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Inbreeding and Sex Ratio Variation in Female-Biased Populations of a Clam Shrimp, Eulimnadia Texana

Author: Sassaman, Clay

Source: Bulletin of Marine Science, Volume 45, Number 2, September 1989 , pp. 425-432(8)

Publisher: University of Miami - Rosenstiel School of Marine and Atmospheric Science

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Electrophoretic analysis of allozyme polymorphism in six populations of the conchostracan Eulimnadia texana indicates substantial levels of genetic variation within populations and significant differentiation between them. The distribution of genotypes within populations further indicates a general pattern of non-random mating that is consistent with the capability of females to reproduce by selfing hermaphroditism. The magnitude of this inbreeding by selfing varies greatly among populations, but is highly correlated with the frequency of males. In the typical state of a strongly female-biased sex ratio, a population of E. texana has a mixed mating system in which both selfing hermaphroditism and sexual outcrossing are of substantial magnitude.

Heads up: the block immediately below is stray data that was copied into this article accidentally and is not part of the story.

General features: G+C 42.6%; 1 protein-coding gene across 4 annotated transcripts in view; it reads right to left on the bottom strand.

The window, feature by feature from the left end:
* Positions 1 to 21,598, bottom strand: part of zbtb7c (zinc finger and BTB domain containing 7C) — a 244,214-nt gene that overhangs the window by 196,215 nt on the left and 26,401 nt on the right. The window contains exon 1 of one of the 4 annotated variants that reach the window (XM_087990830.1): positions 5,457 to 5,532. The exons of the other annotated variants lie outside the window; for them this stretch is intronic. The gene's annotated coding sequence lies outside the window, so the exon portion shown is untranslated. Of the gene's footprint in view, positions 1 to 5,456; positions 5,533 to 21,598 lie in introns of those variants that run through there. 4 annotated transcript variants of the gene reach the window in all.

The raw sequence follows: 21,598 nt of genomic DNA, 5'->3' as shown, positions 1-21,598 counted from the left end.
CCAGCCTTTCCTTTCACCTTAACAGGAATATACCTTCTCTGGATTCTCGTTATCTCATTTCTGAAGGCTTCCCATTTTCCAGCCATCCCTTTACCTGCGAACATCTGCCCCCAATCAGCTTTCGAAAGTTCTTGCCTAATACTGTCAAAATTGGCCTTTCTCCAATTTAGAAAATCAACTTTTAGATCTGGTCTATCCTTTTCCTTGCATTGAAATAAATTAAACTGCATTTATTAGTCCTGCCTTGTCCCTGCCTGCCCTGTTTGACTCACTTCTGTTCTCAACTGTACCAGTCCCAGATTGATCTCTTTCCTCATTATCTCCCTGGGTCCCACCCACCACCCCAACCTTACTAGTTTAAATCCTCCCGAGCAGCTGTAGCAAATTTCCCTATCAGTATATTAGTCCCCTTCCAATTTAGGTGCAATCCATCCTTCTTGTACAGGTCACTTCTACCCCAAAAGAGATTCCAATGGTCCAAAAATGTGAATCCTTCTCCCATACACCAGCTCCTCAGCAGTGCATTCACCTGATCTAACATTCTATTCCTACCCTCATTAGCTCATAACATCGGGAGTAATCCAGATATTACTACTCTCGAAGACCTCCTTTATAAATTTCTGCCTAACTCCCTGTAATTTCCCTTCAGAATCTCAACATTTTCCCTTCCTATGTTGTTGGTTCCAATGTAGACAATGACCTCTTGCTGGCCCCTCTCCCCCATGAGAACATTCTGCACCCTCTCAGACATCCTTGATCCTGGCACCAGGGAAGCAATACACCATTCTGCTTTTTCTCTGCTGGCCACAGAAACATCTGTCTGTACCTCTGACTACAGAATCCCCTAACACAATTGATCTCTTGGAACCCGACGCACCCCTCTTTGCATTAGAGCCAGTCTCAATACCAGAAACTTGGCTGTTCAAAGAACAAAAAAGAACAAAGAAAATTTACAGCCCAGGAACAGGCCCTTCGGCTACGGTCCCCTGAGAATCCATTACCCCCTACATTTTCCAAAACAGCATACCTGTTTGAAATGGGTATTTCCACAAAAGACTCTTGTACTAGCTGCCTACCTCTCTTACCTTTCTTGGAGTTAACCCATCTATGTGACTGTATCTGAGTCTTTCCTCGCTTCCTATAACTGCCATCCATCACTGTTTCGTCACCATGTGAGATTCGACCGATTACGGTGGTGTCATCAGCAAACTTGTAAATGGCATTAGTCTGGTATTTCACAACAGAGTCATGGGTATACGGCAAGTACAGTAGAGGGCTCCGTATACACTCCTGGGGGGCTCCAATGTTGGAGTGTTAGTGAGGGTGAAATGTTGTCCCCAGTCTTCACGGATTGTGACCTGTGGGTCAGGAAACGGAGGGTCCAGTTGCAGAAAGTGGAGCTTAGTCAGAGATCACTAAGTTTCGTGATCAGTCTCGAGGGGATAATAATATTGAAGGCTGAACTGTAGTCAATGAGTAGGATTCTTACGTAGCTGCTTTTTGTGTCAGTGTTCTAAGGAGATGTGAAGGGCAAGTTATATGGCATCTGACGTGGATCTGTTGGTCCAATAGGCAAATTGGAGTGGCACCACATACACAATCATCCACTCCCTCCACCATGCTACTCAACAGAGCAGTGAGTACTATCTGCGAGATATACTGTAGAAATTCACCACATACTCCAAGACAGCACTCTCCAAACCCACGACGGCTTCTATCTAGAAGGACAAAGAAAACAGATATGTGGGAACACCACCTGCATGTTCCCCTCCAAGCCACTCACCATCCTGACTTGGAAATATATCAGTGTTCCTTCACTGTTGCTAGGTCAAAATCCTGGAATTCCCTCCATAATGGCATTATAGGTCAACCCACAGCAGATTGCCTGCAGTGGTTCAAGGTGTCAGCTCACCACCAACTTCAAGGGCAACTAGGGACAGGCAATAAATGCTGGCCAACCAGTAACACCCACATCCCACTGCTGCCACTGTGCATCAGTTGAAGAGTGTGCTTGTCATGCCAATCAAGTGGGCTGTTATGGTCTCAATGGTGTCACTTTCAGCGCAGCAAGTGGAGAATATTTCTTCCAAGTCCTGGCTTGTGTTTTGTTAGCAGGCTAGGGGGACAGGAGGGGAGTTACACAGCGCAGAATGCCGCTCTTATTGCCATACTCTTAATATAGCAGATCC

Document Type: Research Article

Publication date: September 1, 1989

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  • The Bulletin of Marine Science is dedicated to the dissemination of high quality research from the world's oceans. All aspects of marine science are treated by the Bulletin of Marine Science, including papers in marine biology, biological oceanography, fisheries, marine affairs, applied marine physics, marine geology and geophysics, marine and atmospheric chemistry, and meteorology and physical oceanography.
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